By Dr. Amanda M. Stylianou
September 15, 2017
In today’s world, businesses and individuals both express concerns over the ways in which technology affects their privacy. Businesses spend millions of dollars investing in online security, while individuals express concerns over social media privacy. However, there’s another kind of privacy concern which impacts individuals across the nation – cyberstalking, or technology-facilitated stalking.
Stalking is “a pattern of repeated and unwanted attention, harassment, contact, or any other course of conduct directed at a specific person that would cause a reasonable person to feel fear” (United States Department of Justice, 2016).
According to the Center for Disease and Control, 6.6 million people are stalked every year in the United States (CDC; Black et al. 2011). 1 in 6 women and 1 in 19 men experience stalking at some point in their lifetime (CDC; Black et al., 2011). For both female and male victims, stalking is most often committed by people they know.
In a recent Supplemental Victimization Survey (SVS) to the National Crime Victimization Survey, of those individuals that reported being stalked, 26.1 percent also reported experiencing some form of cyberstalking during the course of the incident (Baum, Catalano & Rand, 2009).
Cyberstalking is defined as “the use of the Internet, email, or other electronic communications to stalk, and generally refers to a pattern of threatening or malicious behaviors,” involving a “credible threat to harm.” National Conference of State Legislatures, “State Cyberstalking and Cyberharassment Laws” (Jan. 12, 2015).
Cyberstalking includes a variety of behaviors that involve repeated threats and/or harassment, by the use of electronic or technological means that would make a reasonable person afraid or concerned for his/her safety.
Common cyberstalking behaviors include:
- Monitoring the victim’s email, either directly on the victim’s computer, or remotely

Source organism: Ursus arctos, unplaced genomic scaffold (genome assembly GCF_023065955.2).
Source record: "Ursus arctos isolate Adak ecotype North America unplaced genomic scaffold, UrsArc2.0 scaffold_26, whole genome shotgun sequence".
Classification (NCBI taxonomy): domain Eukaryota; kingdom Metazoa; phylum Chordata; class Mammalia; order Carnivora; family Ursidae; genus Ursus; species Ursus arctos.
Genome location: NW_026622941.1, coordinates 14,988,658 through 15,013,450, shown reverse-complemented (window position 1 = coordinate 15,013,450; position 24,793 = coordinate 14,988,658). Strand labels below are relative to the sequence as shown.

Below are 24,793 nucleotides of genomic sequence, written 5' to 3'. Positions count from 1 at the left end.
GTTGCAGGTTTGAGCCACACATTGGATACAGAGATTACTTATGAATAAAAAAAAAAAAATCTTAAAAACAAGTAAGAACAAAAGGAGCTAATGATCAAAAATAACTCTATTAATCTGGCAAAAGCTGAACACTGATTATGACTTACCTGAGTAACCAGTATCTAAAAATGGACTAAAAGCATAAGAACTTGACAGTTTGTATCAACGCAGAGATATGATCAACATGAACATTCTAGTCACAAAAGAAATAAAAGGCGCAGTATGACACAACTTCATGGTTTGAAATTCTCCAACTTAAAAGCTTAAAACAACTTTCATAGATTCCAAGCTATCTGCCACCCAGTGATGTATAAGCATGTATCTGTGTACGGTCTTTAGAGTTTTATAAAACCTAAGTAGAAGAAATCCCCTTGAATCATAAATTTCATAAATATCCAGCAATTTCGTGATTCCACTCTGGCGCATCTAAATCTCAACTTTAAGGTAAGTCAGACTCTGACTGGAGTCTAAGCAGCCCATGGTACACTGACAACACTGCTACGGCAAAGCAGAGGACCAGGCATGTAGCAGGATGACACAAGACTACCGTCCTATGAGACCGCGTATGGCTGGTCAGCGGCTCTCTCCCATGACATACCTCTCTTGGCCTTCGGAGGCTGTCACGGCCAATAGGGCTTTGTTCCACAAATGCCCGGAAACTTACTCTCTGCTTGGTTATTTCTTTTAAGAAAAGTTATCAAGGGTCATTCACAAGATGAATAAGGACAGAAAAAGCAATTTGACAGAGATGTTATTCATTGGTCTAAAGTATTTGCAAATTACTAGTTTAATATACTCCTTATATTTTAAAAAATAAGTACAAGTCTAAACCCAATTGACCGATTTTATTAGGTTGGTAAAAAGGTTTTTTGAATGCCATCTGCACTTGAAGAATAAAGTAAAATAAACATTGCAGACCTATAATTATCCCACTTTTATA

- Sending threatening emails to the victim and/or the victim’s friends, family, or colleagues
- Using the internet to access information online on the victim through social media outlets or websites
- Breaking into the victim’s social media, email, online banking accounts, or other private internet accounts
- Using the victim’s email or social media accounts to send false messages to other people or to purchase goods and services
- Using car, computer, or phone tracking devices to monitor and locate the victim
In a world of ever-changing technology, advocates in the field of crime and violence need to be prepared to support survivors of cyberstalking to increase their safety. In order to accomplish this, Safe Horizon partnered with IBM’s Corporate Citizenship & Corporate Affairs to train 36 Safe Horizon staff on Understanding and Protecting your Online Identity.
The cyberstalking training, created by IBM and delivered by IBM Senior Managing Consultant for Security and Privacy Kevin Addington, focused on how to support survivors to identify potential technology risks and review online safety options. The cyberstalking training was provided through the IBM Impact Grants program, which deploys consulting expertise and software to support educational and not-for-profit organizations. The training was accompanied by the provision of concrete tools that will aid Safe Horizon staff in supporting clients to increase their internet and social media safety. The training was a major success and Safe Horizon found the specialized training allowed staff to find ways to better support clients, to identify their potential technology risks, and to develop safety plans to address those risks.
At Safe Horizon, we provide a range of services to support victims of stalking and cyberstalking. From our 24/7 hotline to our Family Court Programs and Criminal Court Programs to our Community Programs, we offer a comprehensive continuum of care to assist victims in identifying safety plans and resources that will best support them in increasing their safety. Learn more about what we do to support victims of stalking.
Thank you, IBM’s Corporate Citizenship & Corporate Affairs team for your incredible expertise and guidance!